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Some Directions For Making Speeches, Toasts, And Responses

( Originally Published 1901 )

1. Do not be afraid or ashamed to use the best helps you can get. Divest yourself of the idea that all you need is to wait till a toast is proposed and your name called, and then to open your mouth and let the eloquence flow forth. The greatest genius in the world might succeed in that way, but would not be likely to venture it. Use a book and study your subject well.

2. Generally, it is not well to memorize word for word either what you have written or obtained from a book, unless it is a pun or a story where the effect depends upon verbal accuracy. But be sure to memorize toasts, sentiments, and titles absolutely. To know the substance of your speech well, with one or two strong points in it, is better than to have a flowery oration weighing down your memory.

3. If you are a novice (and these directions are given to no others), do not aim to make a great speech, but to say a few things modestly and quietly. A short and unassuming speech by a beginner is sure of applause. Eloquence, if you have it in you, will come later through practice and familiarity with your subject.

4. If you can't remember or find a good story, in-vent one ! Perhaps you have scruples as to the latter. But a story is not a lie; if so; what would become of the noble tribe of novel-writers ! Mark Twain gives a very humorous account of the way 111 which he killed his conscience. Probably many speakers who retail good things might make confession in the same direction.

But why is it not as reputable to invent one's own story as to tell the story some one else has invented? Does the second telling improve its morality ? Rather give heed to the quality of the story. This, and not its origin, is the really important matter to consider.

5. Success in after-dinner speaking is difficult or easy to attain according to the way you go about it. If you think you must startle, rouse, and electrify your hearers, or, worse still, must instruct them in something you think important, but about which they care nothing, your efforts are likely to be attended by a hard and bitter experience. But if, when a prospective speech-occasion looms up, you will reflect upon the sentiment you wish to propose, or will get a friend to do a little planning and suggest the easiest toast or topic, and then attempt to say just a little, you will probably come off with flying colors.

6. When you rise, do not be in a hurry. A little hesitation has a better effect than too much promptness and fluency, and a little stammering or hesitation, it may be added, will have no bad effect. In beginning, your manner can without disadvantage be altogether lost sight of, and if you have some-thing to say the substance of which is good, and has been carefully prearranged, you will be able to give utterance to it in some form; grammatical mistakes or mispronunciation, where there is no affectation, as well as an occasional repetition, will rarely be noticed.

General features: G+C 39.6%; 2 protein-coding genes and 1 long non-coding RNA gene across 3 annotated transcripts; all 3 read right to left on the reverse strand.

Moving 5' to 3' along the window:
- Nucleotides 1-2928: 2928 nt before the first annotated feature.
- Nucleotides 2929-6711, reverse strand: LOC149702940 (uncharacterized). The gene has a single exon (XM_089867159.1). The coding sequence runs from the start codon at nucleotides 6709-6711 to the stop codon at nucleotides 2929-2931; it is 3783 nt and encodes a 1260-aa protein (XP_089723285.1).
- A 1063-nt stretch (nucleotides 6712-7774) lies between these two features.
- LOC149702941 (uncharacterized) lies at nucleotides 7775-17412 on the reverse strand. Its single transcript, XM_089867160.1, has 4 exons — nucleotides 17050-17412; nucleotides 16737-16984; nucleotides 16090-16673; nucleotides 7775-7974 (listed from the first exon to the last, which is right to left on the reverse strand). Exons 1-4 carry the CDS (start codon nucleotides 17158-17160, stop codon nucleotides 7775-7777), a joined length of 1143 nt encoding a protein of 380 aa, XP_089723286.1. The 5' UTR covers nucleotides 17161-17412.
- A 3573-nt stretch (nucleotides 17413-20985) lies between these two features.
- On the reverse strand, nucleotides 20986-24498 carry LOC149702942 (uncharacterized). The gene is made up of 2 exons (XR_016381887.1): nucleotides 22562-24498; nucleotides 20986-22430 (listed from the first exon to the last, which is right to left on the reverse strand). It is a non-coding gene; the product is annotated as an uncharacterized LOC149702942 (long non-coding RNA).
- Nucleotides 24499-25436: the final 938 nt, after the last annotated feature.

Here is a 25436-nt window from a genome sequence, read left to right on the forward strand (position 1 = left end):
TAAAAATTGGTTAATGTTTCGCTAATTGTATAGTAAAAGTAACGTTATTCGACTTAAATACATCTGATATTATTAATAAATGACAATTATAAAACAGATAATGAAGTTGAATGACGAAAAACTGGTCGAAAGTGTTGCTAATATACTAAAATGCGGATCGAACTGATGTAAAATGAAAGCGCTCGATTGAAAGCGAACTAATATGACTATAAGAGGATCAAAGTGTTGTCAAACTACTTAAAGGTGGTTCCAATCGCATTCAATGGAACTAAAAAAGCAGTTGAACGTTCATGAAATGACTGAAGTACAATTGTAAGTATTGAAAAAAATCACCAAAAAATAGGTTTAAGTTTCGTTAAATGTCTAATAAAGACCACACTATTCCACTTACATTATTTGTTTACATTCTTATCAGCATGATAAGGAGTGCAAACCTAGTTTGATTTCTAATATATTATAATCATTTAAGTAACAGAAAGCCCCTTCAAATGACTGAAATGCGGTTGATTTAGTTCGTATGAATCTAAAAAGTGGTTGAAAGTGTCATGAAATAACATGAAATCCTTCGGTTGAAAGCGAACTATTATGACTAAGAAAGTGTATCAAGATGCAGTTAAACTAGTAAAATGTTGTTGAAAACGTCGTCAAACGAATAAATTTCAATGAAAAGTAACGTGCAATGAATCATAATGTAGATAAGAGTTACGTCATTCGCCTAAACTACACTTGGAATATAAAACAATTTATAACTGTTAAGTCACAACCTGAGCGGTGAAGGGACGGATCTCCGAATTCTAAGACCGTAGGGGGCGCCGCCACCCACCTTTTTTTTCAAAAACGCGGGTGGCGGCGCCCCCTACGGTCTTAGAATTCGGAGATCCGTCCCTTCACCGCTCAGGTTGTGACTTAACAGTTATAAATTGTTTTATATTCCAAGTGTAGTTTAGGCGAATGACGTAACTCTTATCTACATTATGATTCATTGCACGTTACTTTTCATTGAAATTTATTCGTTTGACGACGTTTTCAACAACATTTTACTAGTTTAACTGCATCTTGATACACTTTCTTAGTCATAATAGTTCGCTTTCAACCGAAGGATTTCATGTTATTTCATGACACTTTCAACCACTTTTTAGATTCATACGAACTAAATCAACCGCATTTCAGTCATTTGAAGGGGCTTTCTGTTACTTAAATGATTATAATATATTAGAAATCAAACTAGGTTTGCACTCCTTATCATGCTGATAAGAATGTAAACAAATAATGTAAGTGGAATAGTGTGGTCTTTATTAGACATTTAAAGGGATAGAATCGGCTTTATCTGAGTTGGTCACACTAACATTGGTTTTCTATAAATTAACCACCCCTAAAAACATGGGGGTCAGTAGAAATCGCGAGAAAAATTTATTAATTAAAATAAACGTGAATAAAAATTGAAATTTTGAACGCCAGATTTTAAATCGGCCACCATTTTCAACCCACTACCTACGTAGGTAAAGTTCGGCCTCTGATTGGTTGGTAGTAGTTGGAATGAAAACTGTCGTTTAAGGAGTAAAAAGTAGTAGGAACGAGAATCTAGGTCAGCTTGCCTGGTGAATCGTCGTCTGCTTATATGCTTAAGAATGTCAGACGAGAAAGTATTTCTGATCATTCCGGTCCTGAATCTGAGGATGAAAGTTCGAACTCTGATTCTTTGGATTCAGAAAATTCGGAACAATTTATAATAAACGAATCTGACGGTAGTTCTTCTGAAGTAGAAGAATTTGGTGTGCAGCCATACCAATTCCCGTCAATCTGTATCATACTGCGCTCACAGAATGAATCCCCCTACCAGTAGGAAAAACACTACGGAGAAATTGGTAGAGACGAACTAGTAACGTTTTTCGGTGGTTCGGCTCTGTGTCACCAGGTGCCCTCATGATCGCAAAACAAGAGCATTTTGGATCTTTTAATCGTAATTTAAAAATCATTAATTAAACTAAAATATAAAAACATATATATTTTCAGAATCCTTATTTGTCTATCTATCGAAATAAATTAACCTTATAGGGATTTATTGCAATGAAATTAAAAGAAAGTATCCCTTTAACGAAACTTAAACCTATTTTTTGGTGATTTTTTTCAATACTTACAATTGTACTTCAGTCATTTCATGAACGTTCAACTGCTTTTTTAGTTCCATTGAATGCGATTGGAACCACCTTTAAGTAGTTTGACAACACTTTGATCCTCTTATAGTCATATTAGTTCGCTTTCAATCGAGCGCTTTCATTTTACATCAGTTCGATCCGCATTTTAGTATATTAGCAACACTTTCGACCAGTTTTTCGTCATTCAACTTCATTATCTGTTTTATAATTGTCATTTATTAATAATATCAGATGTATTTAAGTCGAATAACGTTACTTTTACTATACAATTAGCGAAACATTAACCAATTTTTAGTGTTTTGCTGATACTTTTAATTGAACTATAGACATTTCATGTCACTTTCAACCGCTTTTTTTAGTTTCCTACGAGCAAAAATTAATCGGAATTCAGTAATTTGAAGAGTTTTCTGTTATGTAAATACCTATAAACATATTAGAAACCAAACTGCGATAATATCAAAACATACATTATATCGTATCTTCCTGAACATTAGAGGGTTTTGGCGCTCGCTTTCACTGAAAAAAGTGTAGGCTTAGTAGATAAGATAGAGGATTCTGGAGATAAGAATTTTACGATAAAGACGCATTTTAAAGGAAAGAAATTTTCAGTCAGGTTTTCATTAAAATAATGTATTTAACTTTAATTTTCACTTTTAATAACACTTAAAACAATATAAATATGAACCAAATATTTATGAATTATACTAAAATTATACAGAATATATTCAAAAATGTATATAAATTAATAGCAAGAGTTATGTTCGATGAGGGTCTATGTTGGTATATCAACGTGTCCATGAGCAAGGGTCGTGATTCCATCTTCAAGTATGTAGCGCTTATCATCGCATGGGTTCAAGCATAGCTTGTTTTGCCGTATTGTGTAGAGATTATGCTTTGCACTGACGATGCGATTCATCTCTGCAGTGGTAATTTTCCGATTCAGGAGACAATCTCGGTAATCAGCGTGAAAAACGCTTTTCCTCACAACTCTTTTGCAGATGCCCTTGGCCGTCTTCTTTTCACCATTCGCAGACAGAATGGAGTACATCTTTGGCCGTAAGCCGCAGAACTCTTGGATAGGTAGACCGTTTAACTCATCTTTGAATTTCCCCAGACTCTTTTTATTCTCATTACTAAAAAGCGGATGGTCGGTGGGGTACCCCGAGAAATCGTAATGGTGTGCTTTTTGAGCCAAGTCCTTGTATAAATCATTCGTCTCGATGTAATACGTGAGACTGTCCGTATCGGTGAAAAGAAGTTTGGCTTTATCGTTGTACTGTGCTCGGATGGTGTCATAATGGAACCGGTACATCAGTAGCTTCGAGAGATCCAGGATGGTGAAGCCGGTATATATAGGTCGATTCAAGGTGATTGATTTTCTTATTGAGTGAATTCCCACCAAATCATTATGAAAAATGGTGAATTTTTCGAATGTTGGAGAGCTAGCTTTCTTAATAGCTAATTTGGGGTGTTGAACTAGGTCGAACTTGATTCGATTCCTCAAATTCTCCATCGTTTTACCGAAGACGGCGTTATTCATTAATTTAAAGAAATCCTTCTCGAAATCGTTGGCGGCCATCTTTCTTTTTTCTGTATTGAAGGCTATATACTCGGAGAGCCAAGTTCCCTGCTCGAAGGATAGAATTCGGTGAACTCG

7. Above all, remember it may be assumed that your hearers are your friends, and are ready to receive kindly what you have to say. This will have a wonderfully steadying effect on your nerves. And if your speech consists only of two or three sentences slowly and deliberately uttered, they will at least applaud its brevity, and give you credit for having filled your place on the programme respect-ably.

It has been often said that Americans are greatly ahead of the English in general speech-making, but in pleasant after-dinner talking and addresses they are much inferior. Probably this was once true, but if so, it is true no longer. The reason of any former deficiency was simply want of practice, without which no speech-making can be easy and effective. But the importance of, this kind of oratory is now recognized, and, with proper efforts to cultivate and master it, Americans are taking the same high rank as in other forms of intellectual effort. Lowell and Depew are acknowledged as peers of any " toast-responder " or " after-dinner orator " the world has ever seen. One of the chief elements of their charm consists in the good stories they relate. Whoever has a natural faculty, be it ever so slight, as a story-teller, will, if he gathers up and appropriates the good things that he meets with, soon realize that he is making rapid progress in this delightful field, and that he gains much more than mere pleasure by his acquisitions.

The best entertainments are not those which merely make a display of wealth and luxury. Quiet, good taste, and social attractions are far better. The English wit, Foote, describes a banquet of the former character. " As to splendor, as far as it went, I admit it: there was a very fine sideboard of plate; and if a man could have swallowed a silversmith's shop, there was enough to satisfy him; but as to all the rest, the mutton was white, the veal was red, the fish was kept too long, the venison not kept long enough; to sum up all, everything was cold except the ice, and everything sour except the vinegar." Excellence in the quality of the viands is not to be disregarded in the choicest company. A celebrated scholar and wit was selecting some of the choicest delicacies on the table, when a rich friend said to him, " What! do philosophers love dainties ?" " Why not ?" replied the scholar; " do you think all the good things of this world were made only for block-heads I"

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